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Photo Information

Gunnery Sgt. Christopher Williamson, the platoon sergeant of Reconnaissance Platoon, Regimental Combat Team 8, congratulates an Iraqi commando during the commandos’ graduation ceremony from their monthlong training exercise, July 2, 2009. Williamson said the commandos can take the training they received and build on it to become a stronger, more capable force.

Photo by Cpl. Alan Addison

Recon Marines work with Iraqi Commandos to build stronger force

14 Jul 2009 | Cpl. Alan Addison

It’s a few hours before sunrise and Marines are at their vehicles preparing for the day’s mission.  Once all of the appropriate checks have been made, they don their gear, load into their vehicles and begin their journey.  About two hours later, the small convoy comes to a stop in front of a marksmanship range, just a short distance from what appears to be a small compound.

Marines from Reconnaissance Platoon, Regimental Combat Team 8, led Iraqi soldiers from the Commando Company, 29th Brigade, 7th Iraqi Army Division, in a variety of training packages at Mudaysis Airfield, June 1-July 2, 2009.

“Initially we came out to do our part in helping with the Iraqi Security Forces professionalization,” said Capt. Joe Clarke, the platoon commander for RCT-8’s reconnaissance platoon.  “This was something RCT-8 really wanted and my guys were happy about coming out to help.”

Although the recon Marines jumped at the opportunity to come out and train the Iraqi soldiers, there were a few hurdles they had to cross in the process.

“A large part of our platoon didn’t have prior experience training Iraqis,” commented Clarke.  “So we had to look at our own skill set and pass on as much of our knowledge and training as we could.”  

Even though their lack of experience could have potentially hindered some of the training, the Marines did not let that hold them back.

“The Marines have done some great things,” Clarke said.  “Our vehicles were breaking down and we were having some issues with the training, but these guys maintained their professionalism and pushed through.”

“Without the limitless ingenuity and initiative of the Marines, this successful training mission would not have taken place,” said Gunnery Sgt. Christopher Williamson, platoon sergeant for recon platoon.

Not only did the Marines put a lot of hard work into the mission, but the Iraqi soldiers also came out and trained feverishly alongside them.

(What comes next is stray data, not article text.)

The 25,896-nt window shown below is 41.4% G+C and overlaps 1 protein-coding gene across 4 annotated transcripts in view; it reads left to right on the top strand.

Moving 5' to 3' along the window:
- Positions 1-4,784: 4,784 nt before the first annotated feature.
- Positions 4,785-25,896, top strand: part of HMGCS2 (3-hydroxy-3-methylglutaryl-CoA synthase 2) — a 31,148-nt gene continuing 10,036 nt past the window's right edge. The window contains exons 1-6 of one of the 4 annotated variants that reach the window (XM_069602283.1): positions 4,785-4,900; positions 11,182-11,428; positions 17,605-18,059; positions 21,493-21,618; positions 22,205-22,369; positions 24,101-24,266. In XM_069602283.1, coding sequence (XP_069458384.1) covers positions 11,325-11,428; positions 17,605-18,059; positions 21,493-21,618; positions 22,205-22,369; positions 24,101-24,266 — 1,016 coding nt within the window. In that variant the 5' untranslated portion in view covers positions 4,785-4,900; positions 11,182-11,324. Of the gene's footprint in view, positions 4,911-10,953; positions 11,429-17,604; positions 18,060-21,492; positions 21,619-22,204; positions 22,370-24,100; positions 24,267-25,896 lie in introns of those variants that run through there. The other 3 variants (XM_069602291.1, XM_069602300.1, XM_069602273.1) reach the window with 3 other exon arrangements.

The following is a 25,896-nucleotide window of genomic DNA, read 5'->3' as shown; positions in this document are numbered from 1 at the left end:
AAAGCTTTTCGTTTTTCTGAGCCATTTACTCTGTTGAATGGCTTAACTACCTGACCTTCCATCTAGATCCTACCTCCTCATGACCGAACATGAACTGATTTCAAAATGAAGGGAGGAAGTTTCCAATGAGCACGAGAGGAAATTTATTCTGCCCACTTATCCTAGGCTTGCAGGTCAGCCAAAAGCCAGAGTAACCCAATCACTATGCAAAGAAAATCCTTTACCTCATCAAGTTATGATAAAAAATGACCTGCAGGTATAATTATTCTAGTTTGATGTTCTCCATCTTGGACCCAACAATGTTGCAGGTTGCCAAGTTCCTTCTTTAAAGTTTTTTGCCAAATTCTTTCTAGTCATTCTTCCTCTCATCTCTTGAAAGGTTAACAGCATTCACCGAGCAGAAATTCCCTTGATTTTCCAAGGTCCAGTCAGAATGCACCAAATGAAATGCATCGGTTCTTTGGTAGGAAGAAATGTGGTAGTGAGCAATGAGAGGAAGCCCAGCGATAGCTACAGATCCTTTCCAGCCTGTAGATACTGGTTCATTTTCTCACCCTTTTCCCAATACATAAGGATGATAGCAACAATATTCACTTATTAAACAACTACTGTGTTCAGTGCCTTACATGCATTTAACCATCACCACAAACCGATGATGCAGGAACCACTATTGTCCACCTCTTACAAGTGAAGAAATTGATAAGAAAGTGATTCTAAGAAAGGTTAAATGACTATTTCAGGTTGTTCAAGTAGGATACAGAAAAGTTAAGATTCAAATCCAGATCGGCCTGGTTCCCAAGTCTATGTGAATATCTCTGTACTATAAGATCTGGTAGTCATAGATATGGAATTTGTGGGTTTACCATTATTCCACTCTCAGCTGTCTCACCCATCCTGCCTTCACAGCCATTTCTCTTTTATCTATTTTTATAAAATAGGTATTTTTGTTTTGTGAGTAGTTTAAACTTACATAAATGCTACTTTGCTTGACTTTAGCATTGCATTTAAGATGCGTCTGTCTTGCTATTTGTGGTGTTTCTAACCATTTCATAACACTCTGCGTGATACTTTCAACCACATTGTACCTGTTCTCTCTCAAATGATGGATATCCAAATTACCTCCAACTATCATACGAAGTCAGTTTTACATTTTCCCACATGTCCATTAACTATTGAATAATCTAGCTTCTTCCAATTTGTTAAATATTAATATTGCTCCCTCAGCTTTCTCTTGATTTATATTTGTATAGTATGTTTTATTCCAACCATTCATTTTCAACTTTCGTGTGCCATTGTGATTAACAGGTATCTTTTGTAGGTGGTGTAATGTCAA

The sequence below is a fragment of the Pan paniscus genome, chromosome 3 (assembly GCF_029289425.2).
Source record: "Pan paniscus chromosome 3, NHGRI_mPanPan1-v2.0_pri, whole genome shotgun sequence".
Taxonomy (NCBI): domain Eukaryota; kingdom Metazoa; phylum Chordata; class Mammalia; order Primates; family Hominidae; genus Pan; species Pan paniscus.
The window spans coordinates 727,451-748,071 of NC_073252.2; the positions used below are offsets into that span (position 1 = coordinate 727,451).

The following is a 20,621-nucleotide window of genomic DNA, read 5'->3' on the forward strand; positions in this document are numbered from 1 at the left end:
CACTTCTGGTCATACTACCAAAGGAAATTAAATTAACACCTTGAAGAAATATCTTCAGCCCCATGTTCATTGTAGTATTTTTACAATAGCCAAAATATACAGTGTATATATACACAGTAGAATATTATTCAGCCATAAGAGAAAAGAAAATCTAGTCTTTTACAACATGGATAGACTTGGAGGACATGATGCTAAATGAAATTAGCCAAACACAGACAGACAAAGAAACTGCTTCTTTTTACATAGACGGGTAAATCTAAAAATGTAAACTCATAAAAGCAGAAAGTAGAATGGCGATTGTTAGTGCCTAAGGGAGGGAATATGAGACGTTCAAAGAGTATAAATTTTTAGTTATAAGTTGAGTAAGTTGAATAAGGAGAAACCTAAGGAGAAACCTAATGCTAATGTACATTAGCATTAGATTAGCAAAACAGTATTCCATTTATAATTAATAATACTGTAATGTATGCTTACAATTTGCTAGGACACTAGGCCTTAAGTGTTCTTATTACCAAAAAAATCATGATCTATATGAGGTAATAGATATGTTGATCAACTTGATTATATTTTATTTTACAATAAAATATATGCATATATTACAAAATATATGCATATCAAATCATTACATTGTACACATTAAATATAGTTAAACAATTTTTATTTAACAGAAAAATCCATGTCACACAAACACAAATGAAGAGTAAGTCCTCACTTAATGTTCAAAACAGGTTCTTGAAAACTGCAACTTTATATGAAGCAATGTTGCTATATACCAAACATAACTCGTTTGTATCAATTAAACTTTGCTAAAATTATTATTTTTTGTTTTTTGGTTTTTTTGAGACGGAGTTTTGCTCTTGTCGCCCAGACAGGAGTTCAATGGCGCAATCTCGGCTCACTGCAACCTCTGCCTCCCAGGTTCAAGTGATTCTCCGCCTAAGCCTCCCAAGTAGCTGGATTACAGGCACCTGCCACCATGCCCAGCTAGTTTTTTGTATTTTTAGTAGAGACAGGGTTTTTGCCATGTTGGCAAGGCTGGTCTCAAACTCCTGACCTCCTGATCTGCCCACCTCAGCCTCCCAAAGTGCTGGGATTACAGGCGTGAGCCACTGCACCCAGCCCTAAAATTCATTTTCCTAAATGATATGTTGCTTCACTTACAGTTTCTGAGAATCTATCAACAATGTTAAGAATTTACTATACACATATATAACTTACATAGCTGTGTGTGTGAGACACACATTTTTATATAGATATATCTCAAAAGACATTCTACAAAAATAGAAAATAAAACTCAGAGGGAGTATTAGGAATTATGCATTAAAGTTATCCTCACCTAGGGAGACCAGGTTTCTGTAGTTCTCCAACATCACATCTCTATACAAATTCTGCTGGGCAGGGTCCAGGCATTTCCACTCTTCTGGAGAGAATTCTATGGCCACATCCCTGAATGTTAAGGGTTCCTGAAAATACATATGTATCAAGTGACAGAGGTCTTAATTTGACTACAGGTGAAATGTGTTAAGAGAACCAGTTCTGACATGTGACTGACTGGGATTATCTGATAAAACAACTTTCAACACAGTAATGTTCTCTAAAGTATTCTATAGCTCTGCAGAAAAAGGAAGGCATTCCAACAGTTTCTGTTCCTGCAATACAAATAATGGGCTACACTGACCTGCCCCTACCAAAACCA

“The soldiers’ skills were very raw when we showed up, but they’ve worked hard, and we feel very comfortable conducting a mission with them,” Clarke said.  “They’ve really improved a lot.”

“It felt very rewarding seeing the commandos as strangers on day one, and subsequently becoming familiar with individual personalities, and watching the natural young leadership step up and jump head first into what the Marines were instructing,” Williamson commented.

The Marines didn’t just come out and push the Iraqis through the training, but they made sure to reiterate the importance of each aspect of the training and showed them how they can train on their own.

“There aren’t many units coming over to train with them so they need to know the process.  It would be pointless to run them through a package without showing them how it’s done,” Clarke stated. “We reviewed everything from operational risk management to the construction of the range.”

“It’s invaluable that they learn the fundamentals of soldiering,” Williamson said.  “These fundamentals will aid them in making sound decisions in continuing the security of their country when Coalition forces leave.”

Throughout the training, the Iraqi soldiers learned a variety of skills and techniques, but there was one that took slight precedence over the rest.

“The most important piece by far was the weapons manipulation, weapons handling and live fire,” noted Williamson.  “Without a sound foundation of these skill sets, the soldiers would not be able to operate at their full potential.”

Both Clarke and Williamson agreed that the monthlong training package yielded great success.

“My definition of success is the fact that these relatively inexperienced soldiers handled their weapons safely and learned how to shoot, move and communicate with one another,” Williamson stated.

“This commando company is in its beginning stages, and their graduation at the end of this package can help to validate them to their higher headquarters,” Clarke said.  “If this training can help this company grow in size, strength and capability, then it’s a definite win for the Iraqis and Coalition forces.”

As the Marines await the next movement, someone gives the command to load up and prepare for departure.  In that instant, the training was over and the recon Marines and Iraqi soldiers had not only achieved success in creating a more capable force for the Iraqi Security Forces, but they had further strengthened the bond between Coalition and Iraqi forces.